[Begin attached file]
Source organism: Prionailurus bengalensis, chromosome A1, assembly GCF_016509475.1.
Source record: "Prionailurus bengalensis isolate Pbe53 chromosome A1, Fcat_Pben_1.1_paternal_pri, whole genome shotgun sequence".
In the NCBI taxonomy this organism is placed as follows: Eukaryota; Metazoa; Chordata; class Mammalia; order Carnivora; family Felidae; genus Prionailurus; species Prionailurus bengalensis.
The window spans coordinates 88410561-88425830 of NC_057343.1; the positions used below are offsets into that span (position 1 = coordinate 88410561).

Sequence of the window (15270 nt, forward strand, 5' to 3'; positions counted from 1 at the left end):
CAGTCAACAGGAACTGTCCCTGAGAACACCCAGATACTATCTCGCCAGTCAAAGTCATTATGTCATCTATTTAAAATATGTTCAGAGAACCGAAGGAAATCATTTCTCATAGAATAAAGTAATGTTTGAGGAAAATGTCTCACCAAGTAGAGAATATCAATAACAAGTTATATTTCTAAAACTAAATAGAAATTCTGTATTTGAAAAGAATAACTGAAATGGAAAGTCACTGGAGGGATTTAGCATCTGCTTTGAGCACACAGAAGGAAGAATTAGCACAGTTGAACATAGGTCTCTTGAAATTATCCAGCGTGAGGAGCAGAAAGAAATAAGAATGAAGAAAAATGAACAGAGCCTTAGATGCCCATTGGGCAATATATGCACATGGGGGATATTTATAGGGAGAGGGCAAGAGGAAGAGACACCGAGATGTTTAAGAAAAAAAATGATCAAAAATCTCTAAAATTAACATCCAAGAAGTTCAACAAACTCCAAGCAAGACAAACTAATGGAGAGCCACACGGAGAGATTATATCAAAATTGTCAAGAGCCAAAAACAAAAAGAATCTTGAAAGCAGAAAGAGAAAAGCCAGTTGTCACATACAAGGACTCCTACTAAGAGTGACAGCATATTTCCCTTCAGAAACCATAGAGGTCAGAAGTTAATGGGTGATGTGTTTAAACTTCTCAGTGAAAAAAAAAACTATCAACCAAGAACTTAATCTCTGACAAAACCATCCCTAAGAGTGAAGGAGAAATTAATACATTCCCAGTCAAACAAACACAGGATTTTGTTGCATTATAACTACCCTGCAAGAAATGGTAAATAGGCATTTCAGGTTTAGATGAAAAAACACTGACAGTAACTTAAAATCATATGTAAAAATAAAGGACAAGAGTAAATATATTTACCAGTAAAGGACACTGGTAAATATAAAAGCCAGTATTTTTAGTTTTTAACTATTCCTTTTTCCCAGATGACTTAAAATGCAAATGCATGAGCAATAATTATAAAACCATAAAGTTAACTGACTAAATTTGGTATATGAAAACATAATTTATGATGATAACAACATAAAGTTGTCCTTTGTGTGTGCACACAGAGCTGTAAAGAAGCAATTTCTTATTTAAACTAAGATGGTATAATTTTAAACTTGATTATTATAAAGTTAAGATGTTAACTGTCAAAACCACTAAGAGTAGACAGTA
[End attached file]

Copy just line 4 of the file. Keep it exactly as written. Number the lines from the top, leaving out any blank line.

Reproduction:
The window spans coordinates 88410561-88425830 of NC_057343.1; the positions used below are offsets into that span (position 1 = coordinate 88410561).